cheesey Pointsettias

IMPERIAL CHEESE CRISPS

((THANXS to my awesome mother in law ~Barb for the recipe))

1 carton Imperial Cheese

1 cup flour

½ cup butter

1 ½ cups Rice Krispies

 Blend cheese & butter, add flour and Rice Krispies. Spoon onto greased cookie sheet, push down with fork.

 375 deg for 8-10 min.

These bad boys were super easy and quick to make. “pleasing sharpness & crunch!” is the husband review. And that man loves him a cookie.

 SIDENOTE: Living on Quadra I bitch and grind my teeth when food shopping. 2 batches of these cost $20. The imperial cheese container was $7 and the Krispies small box was $6. CRAZY. Forget shopping local when it comes to Xmas baking, is what I’m learning this year..sorry community..I’m a Costco convert.

And speaking of Poinsettias  (workshopping that segway)…     I had every intention of spending more money than I should at a bead & gem openhouse Friday (after my awesome Friday night date… With my Dad! Thanxs again dad xo). But try as I did for 40 mins, I couldn’t find the party. Lol. Funny when that happens, heh? As I came close to losing my shit, I 911 called my husband. He simply said “baby…you go get yourself a pointsettia”. So I did. And it’s pretty. It’s my very first one as an adult, actually. This holiday season is really shaping up.

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SomeWIKI  facts about this lovely plant:      The plant’s association with Christmas began in 16th century Mexico, where legend tells of a young girl who was too poor to provide a gift for the celebration of Jesus‘ birthday. The tale goes that the child was inspired by an angel to gather weeds from the roadside and place them in front of the church altar. Crimson “blossoms” sprouted from the weeds and became beautiful poinsettias.[7] From the 17th century, Franciscan friars in Mexico included the plants in their Christmas celebrations.[8] The star-shaped leaf pattern is said to symbolize the Star of Bethlehem, and the red color represents the blood sacrificethrough the crucifixion of Jesus.[9]The plant’s association with Christmas began in 16th century Mexico, where legend tells of a young girl who was too poor to provide a gift for the celebration of Jesus‘ birthday. The tale goes that the child was inspired by an angel to gather weeds from the roadside and place them in front of the church altar. Crimson “blossoms” sprouted from the weeds and became beautiful poinsettias.[7] From the 17th century, Franciscan friars in Mexico included the plants in their Christmas celebrations.[8] The star-shaped leaf pattern is said to symbolize the Star of Bethlehem, and the red color represents the blood sacrificethrough the crucifixion of Jesus.[9]The plant’s association with Christmas began in 16th century Mexico, where legend tells of a young girl who was too poor to provide a gift for the celebration of Jesus‘ birthday. The tale goes that the child was inspired by an angel to gather weeds from the roadside and place them in front of the church altar. Crimson “blossoms” sprouted from the weeds and became beautiful poinsettias.[7] From the 17th century, Franciscan friars in Mexico included the plants in their Christmas celebrations.[8] The star-shaped leaf pattern is said to symbolize the Star of Bethlehem, and the red color represents the blood sacrificethrough the crucifixion of Jesus.[9]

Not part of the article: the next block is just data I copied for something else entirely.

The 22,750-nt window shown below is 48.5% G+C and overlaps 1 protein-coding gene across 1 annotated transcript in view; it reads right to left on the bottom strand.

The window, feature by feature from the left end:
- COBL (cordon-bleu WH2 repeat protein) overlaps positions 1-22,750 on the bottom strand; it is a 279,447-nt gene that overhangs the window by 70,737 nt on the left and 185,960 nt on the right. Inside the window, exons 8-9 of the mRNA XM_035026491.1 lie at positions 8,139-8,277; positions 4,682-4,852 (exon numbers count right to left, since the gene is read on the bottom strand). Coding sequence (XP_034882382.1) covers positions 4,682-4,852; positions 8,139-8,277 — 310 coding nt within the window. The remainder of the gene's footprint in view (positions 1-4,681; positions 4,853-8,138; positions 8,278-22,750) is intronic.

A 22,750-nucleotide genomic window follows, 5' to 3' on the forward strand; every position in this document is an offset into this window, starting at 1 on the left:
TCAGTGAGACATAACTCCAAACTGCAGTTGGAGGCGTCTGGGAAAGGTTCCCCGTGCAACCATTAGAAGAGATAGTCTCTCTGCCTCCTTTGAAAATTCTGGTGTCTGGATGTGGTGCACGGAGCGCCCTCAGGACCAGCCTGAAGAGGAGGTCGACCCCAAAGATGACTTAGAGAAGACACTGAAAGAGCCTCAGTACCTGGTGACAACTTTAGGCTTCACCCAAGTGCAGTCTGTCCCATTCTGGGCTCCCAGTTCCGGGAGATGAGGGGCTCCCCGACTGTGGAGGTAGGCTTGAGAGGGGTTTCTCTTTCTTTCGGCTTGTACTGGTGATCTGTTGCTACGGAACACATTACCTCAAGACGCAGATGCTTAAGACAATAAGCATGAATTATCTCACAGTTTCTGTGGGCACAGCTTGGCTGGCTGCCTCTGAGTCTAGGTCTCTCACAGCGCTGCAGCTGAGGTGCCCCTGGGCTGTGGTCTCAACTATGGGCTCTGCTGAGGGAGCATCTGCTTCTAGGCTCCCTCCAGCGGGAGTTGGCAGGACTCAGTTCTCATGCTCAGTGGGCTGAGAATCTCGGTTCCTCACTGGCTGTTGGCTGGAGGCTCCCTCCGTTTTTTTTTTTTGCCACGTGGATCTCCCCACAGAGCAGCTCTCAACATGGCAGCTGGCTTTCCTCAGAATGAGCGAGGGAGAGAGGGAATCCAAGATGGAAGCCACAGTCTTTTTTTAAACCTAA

Make Something Every Day

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